Pizza is the most popular choice on the school lunch menu in the United States. So why not grow a Pizza Garden? It can contain all the ingredients we find in a pizza pie.... Tomatoes, Onions, Peppers, Eggplant, Scallion, Parsley, Basil and Greek Oregano, among others.
Here is what you can plant: All the photos below were taken from a wonderful Better Homes and Gardens article on a Pizza Garden
'Husky Red' Cherry Tomatoes
'Golden Jubilee' Tomato
Sweet Green Bell Pepper or Other Color Peppers
Hot Jalapeno pepper
You can also plant Greek Oregano, Parsley 'Italian Flat Leaf', Tomato 'Roma' ( small, oblong tomatoes with a thick meaty flesh), Basil 'Dark Opal', Red Leaf Lettuce and Onion 'Spartan Banner' ...
The Pizza Garden can be shaped like a pizza. Tie a piece of string to a center stake and mark off a circle with it. The radius can measure 4 ft. to create an 8 ft diameter circle (or it can be smaller). Divide the circle into six or 8 equal wedges. Plant a different crop in each one - the herbs can be planted together, if you like.
Remember it is all about the soil - so prepare the soil beautifully before you plant.
Now farmers are realizing this is a good way to introduce kids to farming so large scale PIZZA FARMS are croppin up all over the US and in other countries as well. The Pizza Farm website is a wonderful intro to the value of pizza farms...
So go out and plant that pizza garden now ...the mozzarella plant is hard to find but.....
My graduate degree is in land planning, specifically, 'urban and regional planning'. A misnomer in my case since I was already, back decades ago, a devotee of E.F. Schumacher and his 'small is beautiful' ideas.
In 1955, the British born Schumacher (b.1911) accepted a three month assignment as Economic Development Adviser to the Government of Burma. He soon concluded that the last thing the Burmese people needed was Western style economic development. He suggested that they develop a ‘middle way’ between the Western mode of increasing material consumption (satisfied by mechanised production) and the Buddhist ideal of satisfying human needs through dignified work (which also purified one’s character and was a spiritual offering). He later coined the term ‘Buddhist Economics’ for a way of life that has respect for meaningful work and he urged industrial countries to scale down their ‘wants’ in order to meet their real physical and psychological needs.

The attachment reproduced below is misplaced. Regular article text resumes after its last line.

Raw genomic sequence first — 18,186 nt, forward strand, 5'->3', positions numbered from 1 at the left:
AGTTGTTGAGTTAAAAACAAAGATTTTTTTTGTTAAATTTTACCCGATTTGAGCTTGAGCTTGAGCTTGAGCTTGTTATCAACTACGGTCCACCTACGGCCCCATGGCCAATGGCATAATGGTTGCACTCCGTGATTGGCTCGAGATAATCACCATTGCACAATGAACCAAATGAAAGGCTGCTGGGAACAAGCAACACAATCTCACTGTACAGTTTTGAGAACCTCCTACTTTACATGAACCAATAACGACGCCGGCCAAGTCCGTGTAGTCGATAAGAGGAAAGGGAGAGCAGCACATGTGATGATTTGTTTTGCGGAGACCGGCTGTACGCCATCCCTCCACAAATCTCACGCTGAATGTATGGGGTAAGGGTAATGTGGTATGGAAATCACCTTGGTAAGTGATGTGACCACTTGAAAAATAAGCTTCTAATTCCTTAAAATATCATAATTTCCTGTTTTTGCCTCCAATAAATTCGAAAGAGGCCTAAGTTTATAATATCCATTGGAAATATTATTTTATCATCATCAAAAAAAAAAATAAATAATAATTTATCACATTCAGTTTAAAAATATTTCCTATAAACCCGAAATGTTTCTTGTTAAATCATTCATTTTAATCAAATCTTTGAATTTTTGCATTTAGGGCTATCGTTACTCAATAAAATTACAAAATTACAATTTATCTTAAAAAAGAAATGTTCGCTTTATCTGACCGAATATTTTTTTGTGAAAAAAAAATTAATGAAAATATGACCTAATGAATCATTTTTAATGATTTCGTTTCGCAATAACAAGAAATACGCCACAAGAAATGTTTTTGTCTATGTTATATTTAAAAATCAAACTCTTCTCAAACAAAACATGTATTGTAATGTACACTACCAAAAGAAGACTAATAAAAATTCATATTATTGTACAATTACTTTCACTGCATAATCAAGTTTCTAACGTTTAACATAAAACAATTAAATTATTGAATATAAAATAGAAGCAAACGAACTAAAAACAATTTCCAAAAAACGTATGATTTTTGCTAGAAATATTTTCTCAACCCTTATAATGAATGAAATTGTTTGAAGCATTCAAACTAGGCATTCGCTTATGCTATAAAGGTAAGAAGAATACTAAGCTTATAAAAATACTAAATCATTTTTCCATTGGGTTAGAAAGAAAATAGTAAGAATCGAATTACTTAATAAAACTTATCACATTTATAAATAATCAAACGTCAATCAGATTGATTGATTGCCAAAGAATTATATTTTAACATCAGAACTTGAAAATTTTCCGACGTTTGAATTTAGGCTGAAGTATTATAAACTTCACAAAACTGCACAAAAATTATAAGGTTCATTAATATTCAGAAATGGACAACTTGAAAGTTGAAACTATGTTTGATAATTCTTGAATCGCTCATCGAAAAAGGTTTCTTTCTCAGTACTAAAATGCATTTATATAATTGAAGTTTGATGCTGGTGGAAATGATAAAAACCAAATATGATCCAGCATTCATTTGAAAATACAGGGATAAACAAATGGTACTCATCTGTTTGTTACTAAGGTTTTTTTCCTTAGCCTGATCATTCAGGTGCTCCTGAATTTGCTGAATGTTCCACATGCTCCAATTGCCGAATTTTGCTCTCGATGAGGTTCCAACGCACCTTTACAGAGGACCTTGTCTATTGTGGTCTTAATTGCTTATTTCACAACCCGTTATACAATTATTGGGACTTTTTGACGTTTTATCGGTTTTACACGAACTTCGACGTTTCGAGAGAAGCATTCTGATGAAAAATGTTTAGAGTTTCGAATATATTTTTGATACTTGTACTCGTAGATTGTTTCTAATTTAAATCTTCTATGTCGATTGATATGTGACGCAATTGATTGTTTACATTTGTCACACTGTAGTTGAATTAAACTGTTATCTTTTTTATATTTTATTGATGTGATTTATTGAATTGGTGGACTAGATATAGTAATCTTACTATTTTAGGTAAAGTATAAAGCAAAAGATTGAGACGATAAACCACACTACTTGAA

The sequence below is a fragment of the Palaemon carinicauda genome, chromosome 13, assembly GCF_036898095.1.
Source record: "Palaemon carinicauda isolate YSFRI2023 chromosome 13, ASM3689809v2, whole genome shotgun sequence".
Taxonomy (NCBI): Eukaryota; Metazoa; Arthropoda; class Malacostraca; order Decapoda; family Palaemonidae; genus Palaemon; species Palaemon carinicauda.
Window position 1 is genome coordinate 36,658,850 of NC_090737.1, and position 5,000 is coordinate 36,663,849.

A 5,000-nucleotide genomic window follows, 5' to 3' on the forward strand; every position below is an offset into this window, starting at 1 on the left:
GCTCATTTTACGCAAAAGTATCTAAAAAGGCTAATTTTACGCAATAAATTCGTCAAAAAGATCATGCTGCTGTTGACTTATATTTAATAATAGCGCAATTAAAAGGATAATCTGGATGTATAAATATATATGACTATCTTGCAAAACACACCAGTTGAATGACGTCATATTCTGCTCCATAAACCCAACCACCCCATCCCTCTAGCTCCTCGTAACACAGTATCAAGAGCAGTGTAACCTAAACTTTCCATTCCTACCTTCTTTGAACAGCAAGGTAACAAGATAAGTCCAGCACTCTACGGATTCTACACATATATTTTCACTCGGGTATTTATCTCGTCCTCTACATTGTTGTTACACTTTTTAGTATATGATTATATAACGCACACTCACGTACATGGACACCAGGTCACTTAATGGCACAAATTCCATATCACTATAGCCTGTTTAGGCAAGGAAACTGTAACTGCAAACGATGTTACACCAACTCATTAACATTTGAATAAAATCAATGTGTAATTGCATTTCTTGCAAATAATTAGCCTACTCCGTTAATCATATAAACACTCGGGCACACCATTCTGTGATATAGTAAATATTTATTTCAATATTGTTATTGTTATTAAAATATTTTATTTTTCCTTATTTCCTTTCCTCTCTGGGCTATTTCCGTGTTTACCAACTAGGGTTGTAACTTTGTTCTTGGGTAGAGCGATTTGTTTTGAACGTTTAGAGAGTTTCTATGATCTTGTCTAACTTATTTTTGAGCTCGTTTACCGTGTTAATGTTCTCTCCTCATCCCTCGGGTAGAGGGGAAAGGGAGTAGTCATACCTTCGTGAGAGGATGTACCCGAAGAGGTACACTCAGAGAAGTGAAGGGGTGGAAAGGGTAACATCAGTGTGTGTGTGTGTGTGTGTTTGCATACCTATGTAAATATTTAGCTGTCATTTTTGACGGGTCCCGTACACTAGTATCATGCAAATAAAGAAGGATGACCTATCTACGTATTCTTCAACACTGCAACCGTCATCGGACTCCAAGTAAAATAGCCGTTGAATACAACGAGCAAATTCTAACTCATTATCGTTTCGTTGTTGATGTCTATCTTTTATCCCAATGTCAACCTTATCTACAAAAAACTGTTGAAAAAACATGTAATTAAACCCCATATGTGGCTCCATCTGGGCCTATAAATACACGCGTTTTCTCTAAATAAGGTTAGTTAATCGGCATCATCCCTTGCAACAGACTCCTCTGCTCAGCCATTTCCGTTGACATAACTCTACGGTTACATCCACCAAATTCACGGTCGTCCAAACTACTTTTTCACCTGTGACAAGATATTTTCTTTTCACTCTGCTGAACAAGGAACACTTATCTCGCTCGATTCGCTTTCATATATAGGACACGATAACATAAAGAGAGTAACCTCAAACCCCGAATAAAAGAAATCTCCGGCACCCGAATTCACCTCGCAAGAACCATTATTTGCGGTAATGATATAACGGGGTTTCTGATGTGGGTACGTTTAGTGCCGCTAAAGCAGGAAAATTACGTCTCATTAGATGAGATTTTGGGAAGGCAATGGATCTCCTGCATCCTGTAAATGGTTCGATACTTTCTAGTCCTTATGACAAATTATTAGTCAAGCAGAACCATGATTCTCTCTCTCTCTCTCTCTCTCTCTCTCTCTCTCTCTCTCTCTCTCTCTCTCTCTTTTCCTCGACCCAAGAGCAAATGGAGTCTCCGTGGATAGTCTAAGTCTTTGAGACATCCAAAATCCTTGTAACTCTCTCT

The officials in Burma did not appreciate his report.
Undeterred, Schumacher went on to extol the value of self sufficiency. He said fuel and food were the two basic necessities for survival and sustainability and urged all communities and regions to be as self-sufficient as far as possible — otherwise they become economically and politically vulnerable.
He also became involved in sustainable agriculture. He spent much time in his organic garden, was President of the UK Soil Association and was an advocate of tree-planting and forest farming schemes wherever he went.
My devotion to Schumacher's ideas years ago did not fit in planning classes which emphasized transit, zoning and floor/area ratios.
( a Duany project in Fort Myers)
But now Andres Duany, the father and planning icon of the 'New Urbanism', is on the same page as me! At a recent conference he advocated that planners create a small-town America that more closely resembles pre-1850 America than pre-1950.
YAY!!! I have been waiting for this....
Duany is looking beyond 'making the best of suburban America's bad situation' (which he has been doing for all these years with his firm) and is going headlong into agrarian urbanism.
(biz fizz photo from NEF site - see below)
Finally. Thank You, Andres Duany.
Agrarian urbanism is different from "urban agriculture" where we retrofit cities to grow food.
It is differnt from "agricultural urbanism" where an intentional community has a corresponding farm.
"Agrarian urbanism," Duany says, "is a society involved with the growing of food." AMEN.